Andrew Lazzaretto still has a voice recording from his son — slain Glendale Police Officer Charles “Chuck” Lazzaretto — that was left 15 years ago on an answering machine.
He originally saved the recording to listen to his son’s voice, but he hasn’t played it in years. Still, the recording, along with his son’s uniforms and U.S. Marine Reserve memorabilia, are just some of the items he holds onto to keep Chuck Lazzaretto’s memory alive.
“I think it’s impossible to get closure or completely move on,” Andrew Lazzaretto said.
This month, he biked alongside three Glendale police officers from Ground Zero in New York City to the National Law Enforcement Officer's Memorial in Washington D.C. in memory of fallen officers, including his son, who was gunned down 15 years ago while investigating a case in Chatsworth.
“We ride for those who died,” the Burbank resident said. “Their lives will not be forgotten. Behind every service-related death there is a family.”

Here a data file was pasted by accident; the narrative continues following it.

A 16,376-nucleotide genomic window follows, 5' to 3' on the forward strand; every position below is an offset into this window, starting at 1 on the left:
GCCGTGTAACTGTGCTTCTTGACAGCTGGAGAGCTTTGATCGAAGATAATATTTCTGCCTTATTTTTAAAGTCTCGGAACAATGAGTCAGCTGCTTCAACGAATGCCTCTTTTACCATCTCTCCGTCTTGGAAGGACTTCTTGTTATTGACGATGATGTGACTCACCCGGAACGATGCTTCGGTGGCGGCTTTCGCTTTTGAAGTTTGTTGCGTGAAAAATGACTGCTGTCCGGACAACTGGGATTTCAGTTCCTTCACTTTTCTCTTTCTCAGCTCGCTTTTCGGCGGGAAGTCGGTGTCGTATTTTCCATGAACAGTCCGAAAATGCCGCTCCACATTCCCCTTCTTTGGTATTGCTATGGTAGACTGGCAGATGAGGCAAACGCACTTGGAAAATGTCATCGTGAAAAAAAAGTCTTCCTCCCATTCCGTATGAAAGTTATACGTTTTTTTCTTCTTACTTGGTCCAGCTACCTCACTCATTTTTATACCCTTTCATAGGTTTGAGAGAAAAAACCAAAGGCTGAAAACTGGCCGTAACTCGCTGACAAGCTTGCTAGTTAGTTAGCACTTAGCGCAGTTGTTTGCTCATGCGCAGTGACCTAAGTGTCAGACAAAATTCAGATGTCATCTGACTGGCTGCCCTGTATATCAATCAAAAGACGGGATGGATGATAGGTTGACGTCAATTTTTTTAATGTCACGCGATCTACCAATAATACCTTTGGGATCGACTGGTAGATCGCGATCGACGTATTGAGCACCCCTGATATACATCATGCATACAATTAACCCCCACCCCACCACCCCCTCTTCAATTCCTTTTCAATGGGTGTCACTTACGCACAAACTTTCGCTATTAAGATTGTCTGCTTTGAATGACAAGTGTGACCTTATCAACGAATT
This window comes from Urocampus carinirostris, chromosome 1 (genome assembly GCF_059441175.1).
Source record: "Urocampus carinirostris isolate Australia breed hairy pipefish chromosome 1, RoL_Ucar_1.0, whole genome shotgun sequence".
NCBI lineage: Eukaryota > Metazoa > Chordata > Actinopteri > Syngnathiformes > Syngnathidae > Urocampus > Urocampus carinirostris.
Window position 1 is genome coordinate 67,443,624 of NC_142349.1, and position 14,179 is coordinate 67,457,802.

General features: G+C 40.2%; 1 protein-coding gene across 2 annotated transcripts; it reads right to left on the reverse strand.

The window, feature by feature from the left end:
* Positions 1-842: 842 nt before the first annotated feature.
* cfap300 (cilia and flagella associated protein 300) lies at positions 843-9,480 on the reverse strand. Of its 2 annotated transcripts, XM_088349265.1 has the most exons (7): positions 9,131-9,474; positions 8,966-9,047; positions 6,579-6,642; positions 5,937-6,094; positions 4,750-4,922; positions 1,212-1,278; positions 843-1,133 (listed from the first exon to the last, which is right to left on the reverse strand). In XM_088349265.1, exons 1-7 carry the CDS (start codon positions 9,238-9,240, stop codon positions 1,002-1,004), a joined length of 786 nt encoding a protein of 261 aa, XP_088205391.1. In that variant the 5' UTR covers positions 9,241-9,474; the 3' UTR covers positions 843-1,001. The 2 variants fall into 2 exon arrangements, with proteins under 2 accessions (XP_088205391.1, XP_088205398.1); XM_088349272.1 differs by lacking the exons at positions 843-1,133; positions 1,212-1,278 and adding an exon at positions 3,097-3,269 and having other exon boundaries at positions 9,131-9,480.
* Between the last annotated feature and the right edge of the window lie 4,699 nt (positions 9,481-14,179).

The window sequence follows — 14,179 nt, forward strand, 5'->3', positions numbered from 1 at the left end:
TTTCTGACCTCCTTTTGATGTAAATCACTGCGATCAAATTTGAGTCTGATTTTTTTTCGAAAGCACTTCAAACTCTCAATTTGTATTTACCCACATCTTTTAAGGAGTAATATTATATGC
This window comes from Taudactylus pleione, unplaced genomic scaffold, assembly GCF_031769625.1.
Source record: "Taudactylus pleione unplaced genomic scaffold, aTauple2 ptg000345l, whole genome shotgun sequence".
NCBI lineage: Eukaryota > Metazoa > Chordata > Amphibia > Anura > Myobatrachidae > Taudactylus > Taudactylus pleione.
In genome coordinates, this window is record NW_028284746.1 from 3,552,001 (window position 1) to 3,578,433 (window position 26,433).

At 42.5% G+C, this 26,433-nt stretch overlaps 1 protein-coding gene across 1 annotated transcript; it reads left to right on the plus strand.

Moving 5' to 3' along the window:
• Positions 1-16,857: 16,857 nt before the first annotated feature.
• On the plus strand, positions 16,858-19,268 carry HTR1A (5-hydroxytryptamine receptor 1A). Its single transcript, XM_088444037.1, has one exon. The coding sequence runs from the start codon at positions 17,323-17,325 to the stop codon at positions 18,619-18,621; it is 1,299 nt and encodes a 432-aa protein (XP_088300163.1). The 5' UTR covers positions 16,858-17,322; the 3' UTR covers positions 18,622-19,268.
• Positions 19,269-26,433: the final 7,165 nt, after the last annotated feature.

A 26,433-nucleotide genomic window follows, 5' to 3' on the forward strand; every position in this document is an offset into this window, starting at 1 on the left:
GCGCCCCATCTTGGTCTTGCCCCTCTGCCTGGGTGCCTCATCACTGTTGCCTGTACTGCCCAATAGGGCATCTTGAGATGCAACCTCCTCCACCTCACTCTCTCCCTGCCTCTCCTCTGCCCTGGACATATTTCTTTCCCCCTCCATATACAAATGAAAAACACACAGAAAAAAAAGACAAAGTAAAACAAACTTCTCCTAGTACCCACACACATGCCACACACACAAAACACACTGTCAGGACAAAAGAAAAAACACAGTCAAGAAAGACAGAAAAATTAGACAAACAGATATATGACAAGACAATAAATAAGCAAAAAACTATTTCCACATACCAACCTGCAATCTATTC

This was Andrew Lazzaretto’s second trip to the memorial, but first 300-mile bike ride to the site, where he his wife, Nan, and the officers — including Sue Shine — placed a Glendale police patch over his son’s inscribed name.
Shine said she participates in the ride not only in honor of Charles Lazzaretto, but also for his family.
“Their suffering never ends,” she said.
On May 27, 1997, Charles Lazzaretto, and his partner, Art Frank, went to a warehouse in Chatsworth in search of 28-year-old Israel Gonzalez, who they were trying to question about beating and attempting to kill his girlfriend.
At the warehouse, they spoke with an employee who allegedly lied about Gonzalez’s whereabouts. When the officers walked through the building, they discovered Gonzalez, who shot Charles Lazzaretto several times. As he lay on the ground, two other Los Angeles police officers were shot by Gonzalez as they tried to reach their comrade.
After the hours-long standoff, Gonzalez shot and killed himself — a move that spared the Lazzarettos from enduring a murder trial.
“I think we were spared the additional grief,” Andrew Lazzaretto said.
Chuck Lazzaretto was survived by his wife, Annamaria, and two sons, Andrew and Matthew, who live in the Santa Clarita Valley.
Charles Lazzaretto’s love for life and helping people in need, he said, has been forever ingrained in the lives of friends and family, Andrew Lazzaretto said.
“You never forget.”